I’ll start by saying that I have always liked Sirtex, but then I am one of those weird guys that find radiopharmaceuticals intriguing. They’re like something out of a Marvel comic and I have wasted far too much of my career playing around with radiopharma, one of the most brutal areas of life sciences to actually make money. When I read Peter Hall’s comments in the SMH, I could only conjure one word – “Respect”. He also looks like something out of a Marvel Comic so that makes it even better.
One of the good guys, of course…
One might be tempted to point the finger at the fickle and nasty ASX retail market for causing the recent spectacular stock plunge. Honestly, watching the last couple of days was almost comical – plenty of punters didn’t even know whether the stock was going up or down, only that there was extreme noise and a lot of panic. Things became a little clearer when Montgomery issued a notice that it had re-purchased a significant stake in the company at half the price. Bargain.
Let me tell you why this is a good company.
1) The fundamentals of the market it is trying to capture are very solid. Plenty of cancers eventually migrate to the liver and in the Asian healthcare arena, hepatocellular carcinoma is rife due to hepatitis B infection, especially in Chinese ethnic populations. There is real blue sky market potential for SIR-Spheres.
2) The manufacturing economics of SIR-Spheres are pretty much infinitely scaleable, remarkable considering that it is a radiopharmaceutical (not always the case), and product distribution can be achieved through regional centralised manufacturing. This means that as the market expands for the product, margins are going to continue to look fairly tasty. This is important because radiopharmaceuticals do tend to experience pricing pressure (price erosion), more so than other therapeutic products.
3) Radiopharmaceuticals generally have excellent “immunity” to loss of patent protection. This is because managing the supply chain is complex and creates a natural barrier to generic competition. This was very well demonstrated by Avista Capital’s spin-out of Lantheus from Bristol-Myers Squibb, which essentially recouped its investment through the (non-protected) Cardiolite product in three years.
4) Sirtex is a $100m+ revenue company with nice growth and healthy margins that, after the current market correction, is trading at about 10x revenue. This is phenomenally cheap for a therapeutic biopharmaceutical company.
The equity has now bounced back a little from its sub-$1Bn market cap, but not by much. It’s still a bargain.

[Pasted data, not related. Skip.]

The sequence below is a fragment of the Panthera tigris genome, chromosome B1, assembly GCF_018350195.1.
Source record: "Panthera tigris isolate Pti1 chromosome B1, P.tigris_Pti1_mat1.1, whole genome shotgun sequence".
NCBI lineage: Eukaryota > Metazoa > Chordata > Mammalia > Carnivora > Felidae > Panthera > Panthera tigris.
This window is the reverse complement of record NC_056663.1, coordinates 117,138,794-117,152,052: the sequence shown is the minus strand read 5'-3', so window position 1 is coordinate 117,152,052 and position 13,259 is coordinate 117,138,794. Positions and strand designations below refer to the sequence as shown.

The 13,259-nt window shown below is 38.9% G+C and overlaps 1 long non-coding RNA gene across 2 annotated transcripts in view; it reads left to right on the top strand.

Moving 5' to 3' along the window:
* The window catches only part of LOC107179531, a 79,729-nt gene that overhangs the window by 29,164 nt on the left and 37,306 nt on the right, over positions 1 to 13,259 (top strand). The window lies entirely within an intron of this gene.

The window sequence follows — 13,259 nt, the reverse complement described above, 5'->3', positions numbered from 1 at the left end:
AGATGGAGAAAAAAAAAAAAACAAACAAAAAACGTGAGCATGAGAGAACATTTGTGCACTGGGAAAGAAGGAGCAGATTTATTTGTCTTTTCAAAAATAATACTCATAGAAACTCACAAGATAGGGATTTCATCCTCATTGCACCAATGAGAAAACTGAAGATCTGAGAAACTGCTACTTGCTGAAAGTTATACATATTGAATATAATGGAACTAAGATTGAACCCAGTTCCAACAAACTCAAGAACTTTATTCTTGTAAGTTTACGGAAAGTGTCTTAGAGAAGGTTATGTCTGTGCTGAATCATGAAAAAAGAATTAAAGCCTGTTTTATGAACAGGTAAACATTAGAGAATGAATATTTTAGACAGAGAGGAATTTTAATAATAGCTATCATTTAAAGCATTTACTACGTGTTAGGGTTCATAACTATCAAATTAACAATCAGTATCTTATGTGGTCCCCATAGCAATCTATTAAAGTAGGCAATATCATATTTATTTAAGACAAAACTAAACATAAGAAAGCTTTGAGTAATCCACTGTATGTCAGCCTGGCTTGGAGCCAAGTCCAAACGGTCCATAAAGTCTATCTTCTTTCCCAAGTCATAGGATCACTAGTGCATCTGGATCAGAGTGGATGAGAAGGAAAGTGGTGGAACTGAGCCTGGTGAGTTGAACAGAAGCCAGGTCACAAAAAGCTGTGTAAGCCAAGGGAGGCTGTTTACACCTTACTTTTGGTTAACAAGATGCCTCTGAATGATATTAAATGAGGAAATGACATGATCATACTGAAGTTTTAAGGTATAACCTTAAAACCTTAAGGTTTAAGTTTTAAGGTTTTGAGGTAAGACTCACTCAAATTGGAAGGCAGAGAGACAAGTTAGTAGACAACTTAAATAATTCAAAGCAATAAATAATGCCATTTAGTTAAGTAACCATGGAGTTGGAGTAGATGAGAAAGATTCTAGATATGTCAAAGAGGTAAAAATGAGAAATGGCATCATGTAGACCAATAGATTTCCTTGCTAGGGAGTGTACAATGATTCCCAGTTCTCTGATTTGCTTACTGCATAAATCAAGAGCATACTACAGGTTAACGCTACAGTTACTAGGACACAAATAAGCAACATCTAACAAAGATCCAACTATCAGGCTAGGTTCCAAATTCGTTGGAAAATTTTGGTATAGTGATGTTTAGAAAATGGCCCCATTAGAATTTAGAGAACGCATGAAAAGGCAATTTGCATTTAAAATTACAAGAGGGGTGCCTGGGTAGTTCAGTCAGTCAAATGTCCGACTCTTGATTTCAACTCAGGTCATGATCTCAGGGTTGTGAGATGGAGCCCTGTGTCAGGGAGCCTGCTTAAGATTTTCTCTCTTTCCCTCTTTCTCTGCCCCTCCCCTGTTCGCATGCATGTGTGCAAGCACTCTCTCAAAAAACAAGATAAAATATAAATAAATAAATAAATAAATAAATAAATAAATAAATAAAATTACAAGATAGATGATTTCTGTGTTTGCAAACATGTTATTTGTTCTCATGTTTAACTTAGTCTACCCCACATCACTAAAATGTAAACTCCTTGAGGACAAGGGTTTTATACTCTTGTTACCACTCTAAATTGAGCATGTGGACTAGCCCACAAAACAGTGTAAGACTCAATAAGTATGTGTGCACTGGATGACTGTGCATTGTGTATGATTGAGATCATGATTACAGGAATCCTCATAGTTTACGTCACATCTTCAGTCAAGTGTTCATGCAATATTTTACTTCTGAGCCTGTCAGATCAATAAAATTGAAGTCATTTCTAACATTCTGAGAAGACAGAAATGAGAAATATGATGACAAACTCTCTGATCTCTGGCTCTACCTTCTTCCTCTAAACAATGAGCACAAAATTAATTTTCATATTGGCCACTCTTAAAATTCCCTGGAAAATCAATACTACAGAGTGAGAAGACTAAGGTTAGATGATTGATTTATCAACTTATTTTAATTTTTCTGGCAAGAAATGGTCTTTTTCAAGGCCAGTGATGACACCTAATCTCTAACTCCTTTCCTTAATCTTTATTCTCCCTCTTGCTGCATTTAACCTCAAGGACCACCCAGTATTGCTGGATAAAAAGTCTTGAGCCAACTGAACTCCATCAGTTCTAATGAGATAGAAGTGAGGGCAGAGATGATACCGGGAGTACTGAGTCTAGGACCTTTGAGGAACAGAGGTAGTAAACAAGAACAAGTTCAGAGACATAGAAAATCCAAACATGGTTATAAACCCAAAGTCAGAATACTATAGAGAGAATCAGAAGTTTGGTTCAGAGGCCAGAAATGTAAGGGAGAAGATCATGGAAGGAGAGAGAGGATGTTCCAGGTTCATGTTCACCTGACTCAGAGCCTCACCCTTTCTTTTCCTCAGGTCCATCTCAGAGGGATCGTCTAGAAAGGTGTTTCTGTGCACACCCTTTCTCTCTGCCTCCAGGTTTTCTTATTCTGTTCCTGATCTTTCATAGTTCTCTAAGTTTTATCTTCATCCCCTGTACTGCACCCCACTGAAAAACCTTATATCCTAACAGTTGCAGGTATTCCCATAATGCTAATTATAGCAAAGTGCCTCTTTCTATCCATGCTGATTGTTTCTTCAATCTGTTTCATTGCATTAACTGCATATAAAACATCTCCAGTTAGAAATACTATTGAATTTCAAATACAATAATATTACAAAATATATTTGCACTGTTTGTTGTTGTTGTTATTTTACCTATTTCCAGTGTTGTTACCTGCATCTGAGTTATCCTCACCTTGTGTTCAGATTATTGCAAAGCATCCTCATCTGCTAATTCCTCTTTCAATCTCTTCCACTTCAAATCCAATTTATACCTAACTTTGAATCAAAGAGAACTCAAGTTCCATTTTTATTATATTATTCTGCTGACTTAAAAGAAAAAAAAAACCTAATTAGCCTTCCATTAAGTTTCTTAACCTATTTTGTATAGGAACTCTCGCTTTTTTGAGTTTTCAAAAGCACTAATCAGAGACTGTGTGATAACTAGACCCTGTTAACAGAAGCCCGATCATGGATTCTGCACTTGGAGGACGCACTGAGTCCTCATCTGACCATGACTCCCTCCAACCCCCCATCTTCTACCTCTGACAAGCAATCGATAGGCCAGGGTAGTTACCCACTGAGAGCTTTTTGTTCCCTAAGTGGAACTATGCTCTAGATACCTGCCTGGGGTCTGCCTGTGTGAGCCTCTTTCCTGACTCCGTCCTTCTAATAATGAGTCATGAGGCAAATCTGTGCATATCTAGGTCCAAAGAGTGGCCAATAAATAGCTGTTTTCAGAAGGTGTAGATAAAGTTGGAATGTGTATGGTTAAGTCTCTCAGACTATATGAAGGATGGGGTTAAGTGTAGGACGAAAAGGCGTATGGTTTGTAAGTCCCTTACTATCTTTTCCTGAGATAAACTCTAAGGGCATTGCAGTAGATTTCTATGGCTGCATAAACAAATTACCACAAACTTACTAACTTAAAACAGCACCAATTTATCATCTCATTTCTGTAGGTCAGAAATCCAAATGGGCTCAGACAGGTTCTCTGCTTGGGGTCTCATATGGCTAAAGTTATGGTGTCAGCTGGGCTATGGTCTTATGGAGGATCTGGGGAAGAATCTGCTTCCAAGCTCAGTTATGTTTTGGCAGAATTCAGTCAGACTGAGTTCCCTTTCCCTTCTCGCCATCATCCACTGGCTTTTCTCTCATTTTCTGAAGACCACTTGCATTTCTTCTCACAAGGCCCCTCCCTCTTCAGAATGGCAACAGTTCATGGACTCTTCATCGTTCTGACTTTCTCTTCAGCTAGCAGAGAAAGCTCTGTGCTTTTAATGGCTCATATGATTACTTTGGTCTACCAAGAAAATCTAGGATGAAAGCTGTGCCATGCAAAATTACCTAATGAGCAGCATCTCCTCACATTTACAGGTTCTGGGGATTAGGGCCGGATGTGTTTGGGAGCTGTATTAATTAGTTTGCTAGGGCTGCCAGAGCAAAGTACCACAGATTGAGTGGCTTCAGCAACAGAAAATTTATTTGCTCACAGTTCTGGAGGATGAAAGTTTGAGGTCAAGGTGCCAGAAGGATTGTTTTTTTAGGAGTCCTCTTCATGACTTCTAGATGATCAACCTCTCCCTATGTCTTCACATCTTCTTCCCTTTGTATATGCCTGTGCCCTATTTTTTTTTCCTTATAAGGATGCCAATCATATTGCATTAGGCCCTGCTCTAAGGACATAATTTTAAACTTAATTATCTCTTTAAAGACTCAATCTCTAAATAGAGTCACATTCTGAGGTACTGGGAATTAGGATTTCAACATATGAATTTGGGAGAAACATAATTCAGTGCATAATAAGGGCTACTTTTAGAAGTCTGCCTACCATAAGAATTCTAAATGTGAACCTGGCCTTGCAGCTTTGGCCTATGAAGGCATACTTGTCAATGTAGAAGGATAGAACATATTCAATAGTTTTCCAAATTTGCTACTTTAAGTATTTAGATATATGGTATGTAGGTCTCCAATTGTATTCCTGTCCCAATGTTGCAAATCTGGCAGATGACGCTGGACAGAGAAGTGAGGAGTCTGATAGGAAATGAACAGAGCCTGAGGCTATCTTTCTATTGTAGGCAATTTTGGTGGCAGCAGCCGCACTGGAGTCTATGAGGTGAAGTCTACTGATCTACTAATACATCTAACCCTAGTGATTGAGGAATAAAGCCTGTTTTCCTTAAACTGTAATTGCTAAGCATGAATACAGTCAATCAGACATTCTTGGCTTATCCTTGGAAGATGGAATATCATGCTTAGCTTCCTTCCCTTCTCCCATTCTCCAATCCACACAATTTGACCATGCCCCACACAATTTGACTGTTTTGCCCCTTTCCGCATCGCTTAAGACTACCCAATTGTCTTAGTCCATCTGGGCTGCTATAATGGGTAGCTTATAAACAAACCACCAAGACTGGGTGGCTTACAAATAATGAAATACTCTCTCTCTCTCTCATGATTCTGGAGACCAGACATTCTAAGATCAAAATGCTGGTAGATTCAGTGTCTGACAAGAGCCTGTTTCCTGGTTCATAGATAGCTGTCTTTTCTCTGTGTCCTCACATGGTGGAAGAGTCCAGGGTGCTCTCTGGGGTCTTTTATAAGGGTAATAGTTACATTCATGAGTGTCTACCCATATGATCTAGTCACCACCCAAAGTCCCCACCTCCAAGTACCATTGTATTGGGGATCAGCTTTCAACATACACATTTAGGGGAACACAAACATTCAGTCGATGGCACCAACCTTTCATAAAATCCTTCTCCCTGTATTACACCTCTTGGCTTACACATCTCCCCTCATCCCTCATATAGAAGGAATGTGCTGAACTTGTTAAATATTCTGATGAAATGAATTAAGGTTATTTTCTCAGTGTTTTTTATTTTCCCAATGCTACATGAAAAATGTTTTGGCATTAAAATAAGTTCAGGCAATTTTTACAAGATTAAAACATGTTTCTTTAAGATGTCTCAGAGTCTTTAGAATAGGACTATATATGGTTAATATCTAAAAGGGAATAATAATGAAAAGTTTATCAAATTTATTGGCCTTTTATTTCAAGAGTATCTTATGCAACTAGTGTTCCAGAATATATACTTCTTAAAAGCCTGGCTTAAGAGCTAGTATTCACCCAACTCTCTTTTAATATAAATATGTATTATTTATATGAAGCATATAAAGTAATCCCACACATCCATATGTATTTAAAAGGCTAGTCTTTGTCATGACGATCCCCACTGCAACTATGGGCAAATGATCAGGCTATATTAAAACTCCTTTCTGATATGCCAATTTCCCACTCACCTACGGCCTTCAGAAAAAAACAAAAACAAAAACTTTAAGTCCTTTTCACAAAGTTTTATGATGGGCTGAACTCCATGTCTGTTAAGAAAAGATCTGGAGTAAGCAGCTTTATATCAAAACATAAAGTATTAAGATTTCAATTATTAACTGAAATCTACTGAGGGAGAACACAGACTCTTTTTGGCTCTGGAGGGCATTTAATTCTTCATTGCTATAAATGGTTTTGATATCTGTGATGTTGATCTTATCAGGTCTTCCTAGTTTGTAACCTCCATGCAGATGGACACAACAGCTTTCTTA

So what went wrong?
The clinical trial that Sirtex did with metastatic colorectal cancer was not a completely stupid trial, if a little bit risky. To expand the indications for the company’s core product, Sirtex needs to understand how treating liver mets impacts survival. In the case of most cancers, it’s not the primary disease or even some of the metastatic lesions that kill the patient, it’s specific organ infiltration. In the case of colorectal cancer patients, many simply die from liver failure. Indeed, liver mets were traditionally considered to be such a turning point in the management of a patient, that there was no point in treating the primary disease (or extra-hepatic mets or met’s outside of the liver) any further. Although the primary end-point of the clinical trial failed, the information that Sirtex obtained – in a statistically robust, rapid and cost-effective way – about SIRT’s ability to control the progression of liver metastases, is extremely useful.
What Sirtex did a lousy job of, was explaining the design thesis of the SIRFLOX clinical study and did an even poorer job of communicating the impact of the preliminary results. However, unlike many of their ASX peers, at least the company deserves brownie points for publishing peer-reviewed clinical research outcomes and attending real conferences like ASCO.
I would like to bet that we have not seen the last of SIR-Spheres in the mCRC setting. I think it would be very interesting to combine SIR-Spheres with an immuno-modulatory drug like a PD-1 inhibitor. Mother nature gave us radiation and it is a great gift – not much is more immunogenic than radioactivity. Given the poor prognosis and rapid failure of late-stage mCRC patients, one could be critical about Sirtex’s decision to even pursue the SIRFLOX study in the first place, but I think the data they gleaned is truly valuable and I look forward to seeing their presentation in Chicago.